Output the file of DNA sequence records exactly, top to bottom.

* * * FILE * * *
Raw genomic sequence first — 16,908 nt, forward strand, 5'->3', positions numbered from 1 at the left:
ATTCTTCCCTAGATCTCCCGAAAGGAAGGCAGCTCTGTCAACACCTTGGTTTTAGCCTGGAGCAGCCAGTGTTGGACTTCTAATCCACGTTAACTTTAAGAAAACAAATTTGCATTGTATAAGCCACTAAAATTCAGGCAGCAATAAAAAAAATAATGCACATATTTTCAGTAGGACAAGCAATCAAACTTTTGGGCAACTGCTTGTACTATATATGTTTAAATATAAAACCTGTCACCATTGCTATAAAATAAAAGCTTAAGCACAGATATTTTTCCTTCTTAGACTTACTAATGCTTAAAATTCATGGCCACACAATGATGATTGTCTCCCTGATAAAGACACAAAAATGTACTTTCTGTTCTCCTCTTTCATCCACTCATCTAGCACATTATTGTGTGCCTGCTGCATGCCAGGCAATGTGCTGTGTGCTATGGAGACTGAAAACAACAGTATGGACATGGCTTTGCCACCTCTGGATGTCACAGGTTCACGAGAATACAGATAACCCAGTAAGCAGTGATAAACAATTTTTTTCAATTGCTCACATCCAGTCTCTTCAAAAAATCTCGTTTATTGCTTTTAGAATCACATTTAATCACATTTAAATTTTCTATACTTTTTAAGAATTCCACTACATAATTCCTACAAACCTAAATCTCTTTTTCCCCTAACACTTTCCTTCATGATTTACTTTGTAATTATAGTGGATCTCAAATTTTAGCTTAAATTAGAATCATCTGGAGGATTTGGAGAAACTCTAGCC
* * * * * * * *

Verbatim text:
Raw genomic sequence first — 16,908 nt, forward strand, 5'->3', positions numbered from 1 at the left:
ATTCTTCCCTAGATCTCCCGAAAGGAAGGCAGCTCTGTCAACACCTTGGTTTTAGCCTGGAGCAGCCAGTGTTGGACTTCTAATCCACGTTAACTTTAAGAAAACAAATTTGCATTGTATAAGCCACTAAAATTCAGGCAGCAATAAAAAAAATAATGCACATATTTTCAGTAGGACAAGCAATCAAACTTTTGGGCAACTGCTTGTACTATATATGTTTAAATATAAAACCTGTCACCATTGCTATAAAATAAAAGCTTAAGCACAGATATTTTTCCTTCTTAGACTTACTAATGCTTAAAATTCATGGCCACACAATGATGATTGTCTCCCTGATAAAGACACAAAAATGTACTTTCTGTTCTCCTCTTTCATCCACTCATCTAGCACATTATTGTGTGCCTGCTGCATGCCAGGCAATGTGCTGTGTGCTATGGAGACTGAAAACAACAGTATGGACATGGCTTTGCCACCTCTGGATGTCACAGGTTCACGAGAATACAGATAACCCAGTAAGCAGTGATAAACAATTTTTTTCAATTGCTCACATCCAGTCTCTTCAAAAAATCTCGTTTATTGCTTTTAGAATCACATTTAATCACATTTAAATTTTCTATACTTTTTAAGAATTCCACTACATAATTCCTACAAACCTAAATCTCTTTTTCCCCTAACACTTTCCTTCATGATTTACTTTGTAATTATAGTGGATCTCAAATTTTAGCTTAAATTAGAATCATCTGGAGGATTTGGAGAAACTCTAGCC